Do parents ask their children for permission to publish their photos on social networks? Usually not. Do children get annoyed by unauthorized violations of their privacy? Usually yes. Austrian media reported last month that an Austrian girl is taking her parents to court for posting photographs from her childhood without first gaining her consent. And she is just one out of many teenagers who don't want their lives to be displayed by their parents on the Internet.
A study by researchers at the University of Washington and the University of Michigan disclosed that most children want their parents to stop sharing pictures of them on social media without asking in advance. “Children’s frustration with parents over sharing stands apart as a unique challenge that transcends existing power dynamics. Children feel frustrated that parents publicly contribute to their online presence without permission,” the report noted. The survey of some 250 parents and children confirmed that children are twice as likely to ask adults not to “over share” by posting information about them online without their permission.
Earlier this year, French parents were warned that they could face legal action from their children in the future if they posted pictures of them on social media without permission. The French police issued the warning in the wake of a chain post on Facebook called the Motherhood Challenge, an online “game” for women to post pictures that “make them happy to be mothers” and then to share the request with others. Under France’s strict privacy laws, parents could face up to a year in prison or fines of up to 45.000 Euros if found guilty of publishing intimate details of the private lives of other people, including their children, without their consent.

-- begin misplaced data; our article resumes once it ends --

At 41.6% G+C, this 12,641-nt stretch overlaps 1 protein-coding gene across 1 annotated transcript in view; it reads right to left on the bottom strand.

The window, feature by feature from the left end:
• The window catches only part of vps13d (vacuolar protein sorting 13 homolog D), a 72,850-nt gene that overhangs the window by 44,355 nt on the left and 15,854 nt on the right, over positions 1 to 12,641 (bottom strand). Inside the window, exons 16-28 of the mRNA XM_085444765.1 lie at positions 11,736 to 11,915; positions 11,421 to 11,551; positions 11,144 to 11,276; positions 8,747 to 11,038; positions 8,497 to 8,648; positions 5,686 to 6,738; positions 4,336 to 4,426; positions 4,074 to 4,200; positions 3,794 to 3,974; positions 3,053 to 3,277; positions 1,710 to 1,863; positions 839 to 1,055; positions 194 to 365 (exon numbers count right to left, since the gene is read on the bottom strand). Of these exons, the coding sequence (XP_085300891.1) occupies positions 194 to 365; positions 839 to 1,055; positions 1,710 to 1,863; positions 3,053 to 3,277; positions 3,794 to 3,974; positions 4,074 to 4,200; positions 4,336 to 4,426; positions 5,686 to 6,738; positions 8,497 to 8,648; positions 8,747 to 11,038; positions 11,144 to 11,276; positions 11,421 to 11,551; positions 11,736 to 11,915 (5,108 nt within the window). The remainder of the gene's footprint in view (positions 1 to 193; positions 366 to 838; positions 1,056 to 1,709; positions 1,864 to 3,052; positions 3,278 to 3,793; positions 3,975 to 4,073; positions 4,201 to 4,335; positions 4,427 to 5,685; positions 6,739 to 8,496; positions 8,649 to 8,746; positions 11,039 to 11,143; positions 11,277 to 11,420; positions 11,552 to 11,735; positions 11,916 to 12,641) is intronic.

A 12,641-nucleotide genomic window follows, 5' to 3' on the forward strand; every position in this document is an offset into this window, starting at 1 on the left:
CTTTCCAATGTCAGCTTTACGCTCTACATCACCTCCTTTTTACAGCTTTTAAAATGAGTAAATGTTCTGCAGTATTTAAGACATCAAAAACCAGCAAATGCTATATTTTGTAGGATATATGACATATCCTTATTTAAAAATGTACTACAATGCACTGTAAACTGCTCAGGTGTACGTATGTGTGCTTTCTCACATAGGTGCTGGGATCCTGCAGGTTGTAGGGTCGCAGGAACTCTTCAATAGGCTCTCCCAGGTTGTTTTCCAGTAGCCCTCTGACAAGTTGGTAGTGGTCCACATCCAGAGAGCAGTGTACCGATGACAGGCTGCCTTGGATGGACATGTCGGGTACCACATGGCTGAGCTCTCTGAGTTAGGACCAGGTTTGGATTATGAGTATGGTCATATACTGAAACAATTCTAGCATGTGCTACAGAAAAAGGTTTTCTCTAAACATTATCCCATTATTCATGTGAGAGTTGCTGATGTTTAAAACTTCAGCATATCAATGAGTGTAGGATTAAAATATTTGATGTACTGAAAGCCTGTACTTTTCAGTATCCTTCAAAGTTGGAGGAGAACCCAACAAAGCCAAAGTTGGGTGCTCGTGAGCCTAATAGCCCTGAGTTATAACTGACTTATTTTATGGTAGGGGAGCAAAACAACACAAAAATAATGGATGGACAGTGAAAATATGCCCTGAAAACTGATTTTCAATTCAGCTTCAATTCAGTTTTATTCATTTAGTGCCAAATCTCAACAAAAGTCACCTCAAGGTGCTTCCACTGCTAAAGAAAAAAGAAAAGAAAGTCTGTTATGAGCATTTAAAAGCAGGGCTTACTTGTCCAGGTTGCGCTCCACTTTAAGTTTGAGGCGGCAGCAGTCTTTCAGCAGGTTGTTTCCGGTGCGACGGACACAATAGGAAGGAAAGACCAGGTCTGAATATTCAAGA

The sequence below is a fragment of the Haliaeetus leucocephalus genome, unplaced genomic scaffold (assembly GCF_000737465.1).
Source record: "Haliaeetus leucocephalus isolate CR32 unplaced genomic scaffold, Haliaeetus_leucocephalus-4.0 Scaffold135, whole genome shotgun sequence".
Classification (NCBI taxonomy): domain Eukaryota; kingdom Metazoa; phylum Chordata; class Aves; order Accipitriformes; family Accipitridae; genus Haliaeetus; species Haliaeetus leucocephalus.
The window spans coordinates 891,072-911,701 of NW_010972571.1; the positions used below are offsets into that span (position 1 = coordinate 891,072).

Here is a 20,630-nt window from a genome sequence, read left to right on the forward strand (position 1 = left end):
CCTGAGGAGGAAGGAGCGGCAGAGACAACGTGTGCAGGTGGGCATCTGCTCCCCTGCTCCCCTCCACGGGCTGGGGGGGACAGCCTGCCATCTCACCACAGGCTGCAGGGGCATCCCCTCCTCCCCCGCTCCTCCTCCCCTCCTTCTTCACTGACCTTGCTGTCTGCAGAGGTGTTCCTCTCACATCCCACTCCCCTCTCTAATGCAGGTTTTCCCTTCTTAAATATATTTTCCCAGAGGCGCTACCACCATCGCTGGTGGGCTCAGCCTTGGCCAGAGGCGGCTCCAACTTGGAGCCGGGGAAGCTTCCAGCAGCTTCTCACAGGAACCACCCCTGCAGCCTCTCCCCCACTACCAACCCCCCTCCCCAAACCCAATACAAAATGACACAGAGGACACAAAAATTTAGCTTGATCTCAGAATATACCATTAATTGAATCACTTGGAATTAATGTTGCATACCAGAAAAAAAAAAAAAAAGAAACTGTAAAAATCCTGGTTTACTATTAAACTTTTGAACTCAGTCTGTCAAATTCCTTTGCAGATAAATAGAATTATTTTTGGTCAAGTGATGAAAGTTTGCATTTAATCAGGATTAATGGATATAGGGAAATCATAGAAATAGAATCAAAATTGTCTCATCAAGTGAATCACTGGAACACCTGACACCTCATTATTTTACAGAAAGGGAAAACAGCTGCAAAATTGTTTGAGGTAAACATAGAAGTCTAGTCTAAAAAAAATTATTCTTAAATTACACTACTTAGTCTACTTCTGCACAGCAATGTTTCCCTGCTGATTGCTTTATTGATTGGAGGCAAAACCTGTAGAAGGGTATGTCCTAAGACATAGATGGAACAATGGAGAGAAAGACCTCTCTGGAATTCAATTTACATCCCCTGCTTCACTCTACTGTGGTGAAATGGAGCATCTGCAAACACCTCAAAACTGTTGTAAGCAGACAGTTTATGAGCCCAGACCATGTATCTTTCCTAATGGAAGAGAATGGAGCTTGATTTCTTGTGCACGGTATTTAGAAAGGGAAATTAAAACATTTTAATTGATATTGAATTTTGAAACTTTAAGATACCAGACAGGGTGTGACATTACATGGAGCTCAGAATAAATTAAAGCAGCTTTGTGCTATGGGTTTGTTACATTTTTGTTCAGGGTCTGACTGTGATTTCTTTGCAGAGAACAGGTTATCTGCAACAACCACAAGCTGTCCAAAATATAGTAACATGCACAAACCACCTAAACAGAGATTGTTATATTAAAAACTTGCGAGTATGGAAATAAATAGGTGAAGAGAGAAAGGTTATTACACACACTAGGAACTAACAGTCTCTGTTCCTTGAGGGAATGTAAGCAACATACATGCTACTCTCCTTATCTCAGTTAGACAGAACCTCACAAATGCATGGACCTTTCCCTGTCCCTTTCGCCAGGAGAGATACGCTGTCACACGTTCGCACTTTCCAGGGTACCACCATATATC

In the modern digital age, many parents are living through the lens of their phones and cameras rather than in the moment: 80 per cent of adults say they’ve seen parents put their attempts to get perfect photos ahead of their child’s enjoyment of an event, according to another American study titled “Getting a Like over Having a Life”.
The report tells stories about people’s obsession with posting photos on their social media profiles and especially photos of their children. In the report, the mother of a 3-year-old child testified that she had disciplined her son, who threw a tantrum that she thought was funny. “I disciplined him again just so I could video it. After uploading the video on Instagram I thought: What did I just do?”
Typical parents will post almost 1.000 photos of their children online before they turn five, according to another recent survey by The Parent Zone, a U.K.-based site devoted to Internet safety and parenting in the digital age. More than half of these photos are posted on Facebook, while the remainder are posted on Twitter, Instagram, and other sites. A quarter of all parents say they never ask permission of the people in their photos before sharing them, and nearly one-fifth of parents have never checked their privacy settings. Indeed, less than half of the parents surveyed are even aware that photos often contain data about where they were taken.
“My out-of-state son came home for a funeral. He had taken a picture with his best friends and shared it with me, and I posted it on Facebook. Immediately he called, upset because he had used a sick day for the funeral and didn’t want anyone to know he was home for an extended weekend.” This is a confession from one of the mothers who participated in the Getting a Like study and who, after her son’s complaint, deleted the photo.
Even though adults “should know better,” it seems that their behavior on the Internet is often as thoughtless as is their children’s. Whatever the motives for posting children’s photos are (and they are usually composed of love and admiration), parents should have in mind that the decision to appear online should be made by their children.
Because while privacy in the digital age may have new and unforeseen dimensions, the consequences of irresponsible parenting have always been the same.
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